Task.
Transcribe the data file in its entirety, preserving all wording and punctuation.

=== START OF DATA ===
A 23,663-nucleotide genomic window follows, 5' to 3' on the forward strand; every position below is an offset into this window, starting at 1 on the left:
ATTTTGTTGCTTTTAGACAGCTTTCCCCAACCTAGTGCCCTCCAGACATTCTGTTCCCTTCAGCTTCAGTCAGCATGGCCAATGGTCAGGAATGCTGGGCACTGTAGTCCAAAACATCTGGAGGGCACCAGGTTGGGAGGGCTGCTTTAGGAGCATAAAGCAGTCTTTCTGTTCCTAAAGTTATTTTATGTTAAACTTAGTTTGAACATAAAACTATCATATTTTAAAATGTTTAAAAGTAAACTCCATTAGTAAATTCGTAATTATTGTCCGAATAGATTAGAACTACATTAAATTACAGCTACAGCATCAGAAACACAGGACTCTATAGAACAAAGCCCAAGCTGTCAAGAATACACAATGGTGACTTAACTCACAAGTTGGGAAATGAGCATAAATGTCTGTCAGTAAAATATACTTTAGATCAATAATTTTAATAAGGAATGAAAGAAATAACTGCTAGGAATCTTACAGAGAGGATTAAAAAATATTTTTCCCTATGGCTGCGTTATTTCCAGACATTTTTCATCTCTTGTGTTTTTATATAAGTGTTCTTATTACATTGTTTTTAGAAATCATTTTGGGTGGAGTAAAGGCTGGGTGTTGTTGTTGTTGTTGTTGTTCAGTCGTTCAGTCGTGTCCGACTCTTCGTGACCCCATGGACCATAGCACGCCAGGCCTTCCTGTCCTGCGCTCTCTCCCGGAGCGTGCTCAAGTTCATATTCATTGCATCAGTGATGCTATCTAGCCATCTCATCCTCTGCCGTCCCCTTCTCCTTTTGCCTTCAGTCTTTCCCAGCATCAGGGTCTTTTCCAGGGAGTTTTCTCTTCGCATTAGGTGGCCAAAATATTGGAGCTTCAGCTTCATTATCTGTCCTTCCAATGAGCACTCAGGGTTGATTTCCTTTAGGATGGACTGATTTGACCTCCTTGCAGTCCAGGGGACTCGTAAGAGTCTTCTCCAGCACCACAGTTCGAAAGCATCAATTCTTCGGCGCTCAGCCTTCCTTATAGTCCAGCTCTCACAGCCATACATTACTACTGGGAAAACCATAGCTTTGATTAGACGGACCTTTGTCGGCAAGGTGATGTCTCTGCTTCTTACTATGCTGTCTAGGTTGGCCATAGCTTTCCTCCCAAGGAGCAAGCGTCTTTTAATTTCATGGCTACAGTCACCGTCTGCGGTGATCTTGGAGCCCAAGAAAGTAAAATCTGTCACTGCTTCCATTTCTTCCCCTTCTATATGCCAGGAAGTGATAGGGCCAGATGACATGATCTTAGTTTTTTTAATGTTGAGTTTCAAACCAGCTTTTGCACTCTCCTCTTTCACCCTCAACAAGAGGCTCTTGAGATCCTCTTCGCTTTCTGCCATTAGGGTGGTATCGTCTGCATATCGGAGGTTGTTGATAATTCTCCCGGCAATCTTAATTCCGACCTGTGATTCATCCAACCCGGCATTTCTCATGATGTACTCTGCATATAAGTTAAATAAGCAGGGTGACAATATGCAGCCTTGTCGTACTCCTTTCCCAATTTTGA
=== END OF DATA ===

A 23,663-nucleotide genomic window follows, 5' to 3' on the forward strand; every position below is an offset into this window, starting at 1 on the left:
ATTTTGTTGCTTTTAGACAGCTTTCCCCAACCTAGTGCCCTCCAGACATTCTGTTCCCTTCAGCTTCAGTCAGCATGGCCAATGGTCAGGAATGCTGGGCACTGTAGTCCAAAACATCTGGAGGGCACCAGGTTGGGAGGGCTGCTTTAGGAGCATAAAGCAGTCTTTCTGTTCCTAAAGTTATTTTATGTTAAACTTAGTTTGAACATAAAACTATCATATTTTAAAATGTTTAAAAGTAAACTCCATTAGTAAATTCGTAATTATTGTCCGAATAGATTAGAACTACATTAAATTACAGCTACAGCATCAGAAACACAGGACTCTATAGAACAAAGCCCAAGCTGTCAAGAATACACAATGGTGACTTAACTCACAAGTTGGGAAATGAGCATAAATGTCTGTCAGTAAAATATACTTTAGATCAATAATTTTAATAAGGAATGAAAGAAATAACTGCTAGGAATCTTACAGAGAGGATTAAAAAATATTTTTCCCTATGGCTGCGTTATTTCCAGACATTTTTCATCTCTTGTGTTTTTATATAAGTGTTCTTATTACATTGTTTTTAGAAATCATTTTGGGTGGAGTAAAGGCTGGGTGTTGTTGTTGTTGTTGTTGTTCAGTCGTTCAGTCGTGTCCGACTCTTCGTGACCCCATGGACCATAGCACGCCAGGCCTTCCTGTCCTGCGCTCTCTCCCGGAGCGTGCTCAAGTTCATATTCATTGCATCAGTGATGCTATCTAGCCATCTCATCCTCTGCCGTCCCCTTCTCCTTTTGCCTTCAGTCTTTCCCAGCATCAGGGTCTTTTCCAGGGAGTTTTCTCTTCGCATTAGGTGGCCAAAATATTGGAGCTTCAGCTTCATTATCTGTCCTTCCAATGAGCACTCAGGGTTGATTTCCTTTAGGATGGACTGATTTGACCTCCTTGCAGTCCAGGGGACTCGTAAGAGTCTTCTCCAGCACCACAGTTCGAAAGCATCAATTCTTCGGCGCTCAGCCTTCCTTATAGTCCAGCTCTCACAGCCATACATTACTACTGGGAAAACCATAGCTTTGATTAGACGGACCTTTGTCGGCAAGGTGATGTCTCTGCTTCTTACTATGCTGTCTAGGTTGGCCATAGCTTTCCTCCCAAGGAGCAAGCGTCTTTTAATTTCATGGCTACAGTCACCGTCTGCGGTGATCTTGGAGCCCAAGAAAGTAAAATCTGTCACTGCTTCCATTTCTTCCCCTTCTATATGCCAGGAAGTGATAGGGCCAGATGACATGATCTTAGTTTTTTTAATGTTGAGTTTCAAACCAGCTTTTGCACTCTCCTCTTTCACCCTCAACAAGAGGCTCTTGAGATCCTCTTCGCTTTCTGCCATTAGGGTGGTATCGTCTGCATATCGGAGGTTGTTGATAATTCTCCCGGCAATCTTAATTCCGACCTGTGATTCATCCAACCCGGCATTTCTCATGATGTACTCTGCATATAAGTTAAATAAGCAGGGTGACAATATGCAGCCTTGTCGTACTCCTTTCCCAATTTTGA